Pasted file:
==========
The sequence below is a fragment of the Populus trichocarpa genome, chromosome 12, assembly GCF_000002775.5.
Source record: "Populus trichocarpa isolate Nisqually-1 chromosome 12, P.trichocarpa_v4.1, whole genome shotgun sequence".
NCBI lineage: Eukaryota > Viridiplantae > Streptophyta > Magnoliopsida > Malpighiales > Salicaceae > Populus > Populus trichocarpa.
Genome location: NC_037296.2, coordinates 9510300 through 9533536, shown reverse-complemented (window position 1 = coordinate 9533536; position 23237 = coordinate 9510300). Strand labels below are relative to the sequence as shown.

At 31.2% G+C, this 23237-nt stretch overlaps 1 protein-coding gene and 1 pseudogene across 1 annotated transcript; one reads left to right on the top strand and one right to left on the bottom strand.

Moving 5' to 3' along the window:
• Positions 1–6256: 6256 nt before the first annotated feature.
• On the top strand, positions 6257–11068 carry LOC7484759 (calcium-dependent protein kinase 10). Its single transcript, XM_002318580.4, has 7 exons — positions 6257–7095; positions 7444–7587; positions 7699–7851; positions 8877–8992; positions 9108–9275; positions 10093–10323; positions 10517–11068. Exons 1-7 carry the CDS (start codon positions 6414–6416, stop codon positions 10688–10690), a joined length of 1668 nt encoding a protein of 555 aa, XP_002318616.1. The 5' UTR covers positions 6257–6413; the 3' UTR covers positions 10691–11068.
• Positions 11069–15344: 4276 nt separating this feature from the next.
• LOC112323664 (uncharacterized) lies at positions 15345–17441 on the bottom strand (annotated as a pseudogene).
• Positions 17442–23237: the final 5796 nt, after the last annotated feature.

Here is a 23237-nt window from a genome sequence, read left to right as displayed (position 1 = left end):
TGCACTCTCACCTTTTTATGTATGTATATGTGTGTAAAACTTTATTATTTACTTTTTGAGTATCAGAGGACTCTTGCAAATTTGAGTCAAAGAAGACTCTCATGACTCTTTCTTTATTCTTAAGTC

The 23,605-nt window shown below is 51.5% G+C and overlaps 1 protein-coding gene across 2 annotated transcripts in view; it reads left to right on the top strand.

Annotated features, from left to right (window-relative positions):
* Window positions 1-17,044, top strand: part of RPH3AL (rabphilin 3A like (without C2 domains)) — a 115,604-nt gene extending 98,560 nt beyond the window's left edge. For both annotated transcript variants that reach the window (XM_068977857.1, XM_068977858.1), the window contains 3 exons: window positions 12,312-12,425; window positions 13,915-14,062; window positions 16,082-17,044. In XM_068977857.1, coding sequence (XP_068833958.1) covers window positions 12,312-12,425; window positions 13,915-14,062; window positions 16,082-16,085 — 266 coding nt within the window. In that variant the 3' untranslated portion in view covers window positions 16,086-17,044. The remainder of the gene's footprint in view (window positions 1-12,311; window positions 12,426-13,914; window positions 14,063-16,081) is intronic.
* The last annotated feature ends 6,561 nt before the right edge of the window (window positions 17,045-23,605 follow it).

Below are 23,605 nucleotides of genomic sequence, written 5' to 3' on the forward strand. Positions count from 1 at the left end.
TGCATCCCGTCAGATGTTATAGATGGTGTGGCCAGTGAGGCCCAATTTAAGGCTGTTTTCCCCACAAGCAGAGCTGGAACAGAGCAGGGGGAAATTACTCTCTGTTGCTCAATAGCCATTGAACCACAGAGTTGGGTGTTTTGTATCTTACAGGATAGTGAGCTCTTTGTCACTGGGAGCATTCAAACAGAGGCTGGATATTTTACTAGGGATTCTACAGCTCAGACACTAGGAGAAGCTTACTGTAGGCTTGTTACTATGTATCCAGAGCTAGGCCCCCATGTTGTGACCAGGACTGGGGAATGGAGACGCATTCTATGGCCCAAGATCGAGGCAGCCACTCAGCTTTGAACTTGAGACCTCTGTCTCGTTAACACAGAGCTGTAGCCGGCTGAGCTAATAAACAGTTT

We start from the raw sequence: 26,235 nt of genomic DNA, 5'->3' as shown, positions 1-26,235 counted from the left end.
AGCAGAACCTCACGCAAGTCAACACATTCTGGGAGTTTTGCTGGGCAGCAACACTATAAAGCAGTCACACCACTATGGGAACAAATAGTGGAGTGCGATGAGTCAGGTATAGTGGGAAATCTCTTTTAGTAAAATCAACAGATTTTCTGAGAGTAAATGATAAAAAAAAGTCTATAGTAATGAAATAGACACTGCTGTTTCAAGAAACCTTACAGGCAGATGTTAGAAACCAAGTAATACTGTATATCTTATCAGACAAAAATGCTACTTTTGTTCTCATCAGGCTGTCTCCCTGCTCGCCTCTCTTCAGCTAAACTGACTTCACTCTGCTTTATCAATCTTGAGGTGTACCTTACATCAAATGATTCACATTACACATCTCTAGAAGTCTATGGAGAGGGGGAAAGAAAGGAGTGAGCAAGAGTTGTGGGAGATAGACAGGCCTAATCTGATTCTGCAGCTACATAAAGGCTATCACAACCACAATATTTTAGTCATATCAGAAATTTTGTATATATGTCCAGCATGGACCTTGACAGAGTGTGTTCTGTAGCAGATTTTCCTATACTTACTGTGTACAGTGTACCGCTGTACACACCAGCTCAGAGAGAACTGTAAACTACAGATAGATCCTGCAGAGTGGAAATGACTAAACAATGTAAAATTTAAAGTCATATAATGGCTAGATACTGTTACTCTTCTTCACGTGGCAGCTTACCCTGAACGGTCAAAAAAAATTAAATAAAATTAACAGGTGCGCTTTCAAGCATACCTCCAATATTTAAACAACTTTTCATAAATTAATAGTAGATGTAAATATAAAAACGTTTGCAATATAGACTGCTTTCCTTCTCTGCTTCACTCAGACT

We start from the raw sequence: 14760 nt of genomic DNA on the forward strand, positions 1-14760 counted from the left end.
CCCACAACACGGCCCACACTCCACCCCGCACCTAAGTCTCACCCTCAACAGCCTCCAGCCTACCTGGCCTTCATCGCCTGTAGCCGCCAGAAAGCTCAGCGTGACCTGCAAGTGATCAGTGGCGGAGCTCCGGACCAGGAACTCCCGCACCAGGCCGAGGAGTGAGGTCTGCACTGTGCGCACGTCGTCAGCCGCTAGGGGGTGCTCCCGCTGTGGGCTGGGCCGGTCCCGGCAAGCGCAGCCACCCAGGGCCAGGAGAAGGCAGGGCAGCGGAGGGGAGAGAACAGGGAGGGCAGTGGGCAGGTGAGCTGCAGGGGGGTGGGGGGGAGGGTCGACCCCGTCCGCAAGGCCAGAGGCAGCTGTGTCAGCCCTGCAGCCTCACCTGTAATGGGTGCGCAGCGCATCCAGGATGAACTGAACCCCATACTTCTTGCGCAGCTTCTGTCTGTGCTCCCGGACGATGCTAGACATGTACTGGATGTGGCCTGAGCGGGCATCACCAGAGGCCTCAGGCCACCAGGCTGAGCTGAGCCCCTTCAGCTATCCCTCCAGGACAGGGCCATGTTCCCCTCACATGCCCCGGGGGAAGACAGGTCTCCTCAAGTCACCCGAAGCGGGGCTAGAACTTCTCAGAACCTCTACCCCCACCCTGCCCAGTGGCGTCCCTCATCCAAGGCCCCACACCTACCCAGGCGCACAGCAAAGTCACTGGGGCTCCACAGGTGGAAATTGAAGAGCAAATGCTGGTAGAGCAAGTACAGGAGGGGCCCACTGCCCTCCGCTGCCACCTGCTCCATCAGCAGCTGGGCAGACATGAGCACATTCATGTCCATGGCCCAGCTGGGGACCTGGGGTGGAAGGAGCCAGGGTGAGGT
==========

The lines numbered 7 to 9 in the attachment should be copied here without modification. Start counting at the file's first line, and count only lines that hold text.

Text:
• Positions 1–6256: 6256 nt before the first annotated feature.
• On the top strand, positions 6257–11068 carry LOC7484759 (calcium-dependent protein kinase 10). Its single transcript, XM_002318580.4, has 7 exons — positions 6257–7095; positions 7444–7587; positions 7699–7851; positions 8877–8992; positions 9108–9275; positions 10093–10323; positions 10517–11068. Exons 1-7 carry the CDS (start codon positions 6414–6416, stop codon positions 10688–10690), a joined length of 1668 nt encoding a protein of 555 aa, XP_002318616.1. The 5' UTR covers positions 6257–6413; the 3' UTR covers positions 10691–11068.
• Positions 11069–15344: 4276 nt separating this feature from the next.